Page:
Hazem is excited to explore and experiment with different storytelling methods within books, graphic novels, video games, and animated films in the future. We can safely say that we are excited to see more of his fantasy world-building and riveting characters in the days to come.

The Yanuk Priest

Birker and the gang

Published in Issue 52

The pandemic has brought many different challenges for everyone. But educating our young ones is among the top priority. The issue focused on how design education is still possible while most of us are locked in our homes. We also interacted with illustrators and photographers such as Jasjyot Singh Hans and Anirudh Agarwal, who seem to stand firm with their uniqueness in this time of chaos. Overall this issue serves food for thought with visually stunning creativity on a single platter.

 


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We go through many interesting design/ illustration projects each day and find them inspiring enough to be shared further. Projects which have the potential to inspire and spark multiple ideas. So, here are few selected one for this week’s design inspiration, enjoy!

Illustration by Naveen Selvanathan
Illustration by Naveen Selvanathan
Illustration by Naveen Selvanathan
Illustration by Naveen Selvanathan

Illustrations by Naveen Selvanathan

Illustration by Priya Mistry
Illustration by Priya Mistry
Illustration by Priya Mistry

Illustrations by Priya Mistry

Illustrations by Marly Gallardo

Illustrations by Yamini



Digital Illustrations by Smitesh Mistry

Digital Illustrations by Temi Coker

Illustrations by Varun Nair

If you have any of your design/ illustration project or someone else’s, which is equally inspiring for fellow creatives, then share it with us at Contribute@CreativeGaga.com

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Illustrator, Siddhi Ranade, takes us through his thought process and the key aspects that goes into the tale-telling through his illustrations/art. He, thereby, goes on to illuminate the various facets, such as geometry, colour and the nature of the subject; how they contribute to his work, and also why design needs to be time relevant in constantly modifying times.

Siddhi Ranade - tale-telling
STILL A DEBT TO PAY.

Siddhi Ranade - tale-telling
HIDING THE OTHER
HALF. COLOURS.

Every Tool has a Crucial Role.

Geometry, patterns, and symmetry are assets that enhance a certain piece of work. They add to the simplicity and alignment of the illustration. It enables one with various combinations during the execution, Siddhi feels. ‘Line’, though, is the dominating factor for him to get to that exact line that expresses the true meaning of the illustration/art. The ‘Colours’ are next which help him add a mood to it in a more dramatic way that further dominates the existence of the artwork produced.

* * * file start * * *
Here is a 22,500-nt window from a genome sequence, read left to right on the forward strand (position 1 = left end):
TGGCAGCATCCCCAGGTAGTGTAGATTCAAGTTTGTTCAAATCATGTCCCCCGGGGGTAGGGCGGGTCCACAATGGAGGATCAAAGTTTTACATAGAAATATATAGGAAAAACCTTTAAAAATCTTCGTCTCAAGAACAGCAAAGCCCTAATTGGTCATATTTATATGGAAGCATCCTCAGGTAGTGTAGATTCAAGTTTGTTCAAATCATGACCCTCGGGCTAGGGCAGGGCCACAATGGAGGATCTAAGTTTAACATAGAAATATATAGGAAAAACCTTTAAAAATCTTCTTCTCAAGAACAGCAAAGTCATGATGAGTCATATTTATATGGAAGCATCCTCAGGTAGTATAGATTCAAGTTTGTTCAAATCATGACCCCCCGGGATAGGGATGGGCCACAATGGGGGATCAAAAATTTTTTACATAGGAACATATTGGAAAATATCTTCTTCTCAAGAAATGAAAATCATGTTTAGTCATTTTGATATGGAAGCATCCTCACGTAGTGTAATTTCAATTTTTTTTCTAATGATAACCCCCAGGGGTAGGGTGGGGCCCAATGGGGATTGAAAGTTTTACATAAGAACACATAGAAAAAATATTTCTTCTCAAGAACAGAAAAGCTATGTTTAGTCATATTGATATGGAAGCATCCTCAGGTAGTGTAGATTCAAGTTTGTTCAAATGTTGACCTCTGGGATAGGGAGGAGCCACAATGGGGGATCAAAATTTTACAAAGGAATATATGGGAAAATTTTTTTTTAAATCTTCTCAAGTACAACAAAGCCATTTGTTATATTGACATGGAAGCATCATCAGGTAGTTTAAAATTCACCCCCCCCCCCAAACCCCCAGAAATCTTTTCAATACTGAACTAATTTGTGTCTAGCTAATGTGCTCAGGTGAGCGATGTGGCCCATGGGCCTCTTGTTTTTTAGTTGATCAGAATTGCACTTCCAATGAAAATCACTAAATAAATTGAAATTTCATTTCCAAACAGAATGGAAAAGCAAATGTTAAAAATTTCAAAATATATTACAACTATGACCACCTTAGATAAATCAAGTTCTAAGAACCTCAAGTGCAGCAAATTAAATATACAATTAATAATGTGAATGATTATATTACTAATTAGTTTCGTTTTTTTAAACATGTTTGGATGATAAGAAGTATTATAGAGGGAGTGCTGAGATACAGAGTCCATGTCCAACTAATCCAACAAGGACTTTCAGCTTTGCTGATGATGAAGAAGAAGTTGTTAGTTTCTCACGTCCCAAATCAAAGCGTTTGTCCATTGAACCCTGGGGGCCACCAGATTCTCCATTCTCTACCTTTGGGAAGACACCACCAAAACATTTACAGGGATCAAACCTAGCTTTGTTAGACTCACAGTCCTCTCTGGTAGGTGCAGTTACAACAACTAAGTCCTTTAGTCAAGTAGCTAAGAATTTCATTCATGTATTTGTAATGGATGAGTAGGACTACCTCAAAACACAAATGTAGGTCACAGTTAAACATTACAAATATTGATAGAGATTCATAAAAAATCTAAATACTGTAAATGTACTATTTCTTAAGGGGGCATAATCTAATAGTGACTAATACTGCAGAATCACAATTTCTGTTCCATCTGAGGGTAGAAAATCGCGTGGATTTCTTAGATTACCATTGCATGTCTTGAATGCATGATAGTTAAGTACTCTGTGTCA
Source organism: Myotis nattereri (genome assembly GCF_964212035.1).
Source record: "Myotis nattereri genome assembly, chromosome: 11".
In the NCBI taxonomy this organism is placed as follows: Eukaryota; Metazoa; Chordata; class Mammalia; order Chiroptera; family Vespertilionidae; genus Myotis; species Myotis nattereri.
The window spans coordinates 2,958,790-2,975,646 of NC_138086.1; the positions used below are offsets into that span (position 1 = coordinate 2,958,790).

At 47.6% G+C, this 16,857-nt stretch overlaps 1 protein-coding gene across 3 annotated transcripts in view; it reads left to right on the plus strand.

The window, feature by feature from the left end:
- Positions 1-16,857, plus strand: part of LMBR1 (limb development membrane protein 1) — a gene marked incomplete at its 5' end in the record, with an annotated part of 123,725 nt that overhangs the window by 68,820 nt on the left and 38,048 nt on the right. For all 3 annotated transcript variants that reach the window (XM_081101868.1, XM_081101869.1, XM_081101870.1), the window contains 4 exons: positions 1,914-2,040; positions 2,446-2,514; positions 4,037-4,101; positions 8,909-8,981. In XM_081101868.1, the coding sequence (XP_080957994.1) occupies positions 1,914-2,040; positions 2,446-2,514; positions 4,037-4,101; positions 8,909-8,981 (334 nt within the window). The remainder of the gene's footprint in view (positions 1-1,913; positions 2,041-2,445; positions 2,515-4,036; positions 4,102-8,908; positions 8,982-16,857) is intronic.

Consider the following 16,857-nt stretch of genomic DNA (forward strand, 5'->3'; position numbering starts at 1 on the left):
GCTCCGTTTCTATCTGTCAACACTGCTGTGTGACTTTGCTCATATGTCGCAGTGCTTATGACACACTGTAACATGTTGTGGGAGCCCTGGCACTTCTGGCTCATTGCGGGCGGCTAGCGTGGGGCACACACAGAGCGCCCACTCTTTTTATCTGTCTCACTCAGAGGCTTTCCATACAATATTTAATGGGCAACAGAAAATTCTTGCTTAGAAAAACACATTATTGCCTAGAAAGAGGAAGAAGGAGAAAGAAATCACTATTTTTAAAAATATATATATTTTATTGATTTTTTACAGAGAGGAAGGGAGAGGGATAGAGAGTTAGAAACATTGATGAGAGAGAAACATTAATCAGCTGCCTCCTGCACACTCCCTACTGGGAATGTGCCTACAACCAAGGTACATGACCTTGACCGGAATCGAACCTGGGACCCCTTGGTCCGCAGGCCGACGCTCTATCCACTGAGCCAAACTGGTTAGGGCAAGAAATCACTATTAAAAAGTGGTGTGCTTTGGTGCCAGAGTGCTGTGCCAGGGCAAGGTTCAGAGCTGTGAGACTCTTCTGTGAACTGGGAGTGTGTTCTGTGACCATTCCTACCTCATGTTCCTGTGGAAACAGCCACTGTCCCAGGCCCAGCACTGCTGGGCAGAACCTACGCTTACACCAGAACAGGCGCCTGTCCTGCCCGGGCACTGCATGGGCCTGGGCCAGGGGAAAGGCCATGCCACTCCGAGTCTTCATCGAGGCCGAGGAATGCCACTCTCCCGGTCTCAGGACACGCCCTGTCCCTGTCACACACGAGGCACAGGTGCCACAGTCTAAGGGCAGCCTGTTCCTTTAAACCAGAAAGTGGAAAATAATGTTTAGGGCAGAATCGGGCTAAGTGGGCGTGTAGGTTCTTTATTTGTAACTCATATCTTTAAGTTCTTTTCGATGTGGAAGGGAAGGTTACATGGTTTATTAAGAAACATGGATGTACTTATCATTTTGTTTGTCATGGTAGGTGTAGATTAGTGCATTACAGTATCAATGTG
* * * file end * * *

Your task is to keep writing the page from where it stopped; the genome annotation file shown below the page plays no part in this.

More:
THE WAIT – THE EXPRESSION.
STROKES.



Siddhi Ranade - tale-telling
SURYATRI.

Colour Speaks More Than Words.

When Siddhi does portraits, he usually chooses to derive the colours from the life and experiences of his subjects. Through a brief exchange with the individual, he gets a tone of the colours from the way they talk and behave. “It’s all an entire palette performing in front of me,” he says, “All I have to do is just adjust it a little, and give justice to what I produce with respect to the subject. The colour gives individuality to the expression and the forms, narrating the best message of it.

THE DAY BEFORE
YESTERDAY. DUO.

Siddhi Ranade - tale-telling
KNOWING–UNKNOWING.
TALK TO ME.

Each Subject Varies as a Personality.

We all are made of nature. Every person is made of his own grid of life and experiences, embedded with thoughts. These various moods inspire Siddhi. As an illustrator, he likes to access this inner core and explore more of it. At times, he finds it hard, as the thoughts are a lot different than portraying the person; it is challenging to reflect him or her in the same way. While graphically redesigning the individual, the aspects of reality and the second nature he/she plays as an illustration/art need to be balanced with care. Tackling this becomes more of what he loves to do. That can be done in colours and textures, which add more to the subject.

Siddhi Ranade - tale-telling
BELLADONNA – NEVER
BETRAY A BEAUTIFUL LADY.



Siddhi Ranade - tale-telling
ABHINAYA – THE
EXPRESSION.
STROKES.

Time Renews the Visual Tale.

Almost everything can be graphically illustrated and redesigned, but there is a need to reach to all those complex and tangled up expressions of real life that can be solved and enhanced in a minimalistic way. With a healthy visual bank, so as to find reference to the various aspects of life, as also to innovate, it is an integral part of a designer’s life to modify and update as the industry needs. Hence, changing the visual output is the need of time. The content remains the same, though the expression and the visual impact changes, which is the exciting and beautiful part of tale-telling.

Siddhi Ranade - tale-telling
A CLOSED DOOR,
AN OPEN WINDOW.
MIDNIGHT

Published in Issue 38